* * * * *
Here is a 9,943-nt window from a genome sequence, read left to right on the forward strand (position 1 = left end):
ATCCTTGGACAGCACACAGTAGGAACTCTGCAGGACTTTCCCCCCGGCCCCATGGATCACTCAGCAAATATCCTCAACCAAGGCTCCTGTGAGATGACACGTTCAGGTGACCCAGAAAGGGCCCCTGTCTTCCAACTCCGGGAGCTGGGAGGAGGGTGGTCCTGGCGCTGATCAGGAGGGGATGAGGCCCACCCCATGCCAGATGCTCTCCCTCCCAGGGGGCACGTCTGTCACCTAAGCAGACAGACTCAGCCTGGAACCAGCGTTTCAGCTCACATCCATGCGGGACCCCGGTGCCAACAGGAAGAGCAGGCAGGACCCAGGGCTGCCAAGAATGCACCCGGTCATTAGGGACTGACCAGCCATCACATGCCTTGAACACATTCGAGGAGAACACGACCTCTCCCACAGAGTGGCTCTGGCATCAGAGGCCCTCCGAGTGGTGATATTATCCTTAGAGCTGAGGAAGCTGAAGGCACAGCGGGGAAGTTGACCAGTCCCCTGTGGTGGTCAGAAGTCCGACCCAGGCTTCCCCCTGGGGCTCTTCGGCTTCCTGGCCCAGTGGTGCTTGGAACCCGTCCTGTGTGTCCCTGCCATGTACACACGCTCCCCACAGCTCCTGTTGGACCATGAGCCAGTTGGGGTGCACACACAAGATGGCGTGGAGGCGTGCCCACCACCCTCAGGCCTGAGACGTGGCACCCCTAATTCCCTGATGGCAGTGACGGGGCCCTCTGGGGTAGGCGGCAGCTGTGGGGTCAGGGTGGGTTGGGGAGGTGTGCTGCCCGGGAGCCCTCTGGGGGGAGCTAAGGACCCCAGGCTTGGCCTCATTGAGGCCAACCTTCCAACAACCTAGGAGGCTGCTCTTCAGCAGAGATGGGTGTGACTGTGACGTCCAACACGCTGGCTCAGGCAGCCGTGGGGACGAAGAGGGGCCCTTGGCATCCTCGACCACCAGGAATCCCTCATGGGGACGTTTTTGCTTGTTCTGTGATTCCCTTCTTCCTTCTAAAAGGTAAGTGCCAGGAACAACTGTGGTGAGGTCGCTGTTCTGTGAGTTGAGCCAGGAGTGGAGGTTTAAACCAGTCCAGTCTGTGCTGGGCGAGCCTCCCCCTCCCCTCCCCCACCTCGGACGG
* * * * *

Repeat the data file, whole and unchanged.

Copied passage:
Here is a 9,943-nt window from a genome sequence, read left to right on the forward strand (position 1 = left end):
ATCCTTGGACAGCACACAGTAGGAACTCTGCAGGACTTTCCCCCCGGCCCCATGGATCACTCAGCAAATATCCTCAACCAAGGCTCCTGTGAGATGACACGTTCAGGTGACCCAGAAAGGGCCCCTGTCTTCCAACTCCGGGAGCTGGGAGGAGGGTGGTCCTGGCGCTGATCAGGAGGGGATGAGGCCCACCCCATGCCAGATGCTCTCCCTCCCAGGGGGCACGTCTGTCACCTAAGCAGACAGACTCAGCCTGGAACCAGCGTTTCAGCTCACATCCATGCGGGACCCCGGTGCCAACAGGAAGAGCAGGCAGGACCCAGGGCTGCCAAGAATGCACCCGGTCATTAGGGACTGACCAGCCATCACATGCCTTGAACACATTCGAGGAGAACACGACCTCTCCCACAGAGTGGCTCTGGCATCAGAGGCCCTCCGAGTGGTGATATTATCCTTAGAGCTGAGGAAGCTGAAGGCACAGCGGGGAAGTTGACCAGTCCCCTGTGGTGGTCAGAAGTCCGACCCAGGCTTCCCCCTGGGGCTCTTCGGCTTCCTGGCCCAGTGGTGCTTGGAACCCGTCCTGTGTGTCCCTGCCATGTACACACGCTCCCCACAGCTCCTGTTGGACCATGAGCCAGTTGGGGTGCACACACAAGATGGCGTGGAGGCGTGCCCACCACCCTCAGGCCTGAGACGTGGCACCCCTAATTCCCTGATGGCAGTGACGGGGCCCTCTGGGGTAGGCGGCAGCTGTGGGGTCAGGGTGGGTTGGGGAGGTGTGCTGCCCGGGAGCCCTCTGGGGGGAGCTAAGGACCCCAGGCTTGGCCTCATTGAGGCCAACCTTCCAACAACCTAGGAGGCTGCTCTTCAGCAGAGATGGGTGTGACTGTGACGTCCAACACGCTGGCTCAGGCAGCCGTGGGGACGAAGAGGGGCCCTTGGCATCCTCGACCACCAGGAATCCCTCATGGGGACGTTTTTGCTTGTTCTGTGATTCCCTTCTTCCTTCTAAAAGGTAAGTGCCAGGAACAACTGTGGTGAGGTCGCTGTTCTGTGAGTTGAGCCAGGAGTGGAGGTTTAAACCAGTCCAGTCTGTGCTGGGCGAGCCTCCCCCTCCCCTCCCCCACCTCGGACGG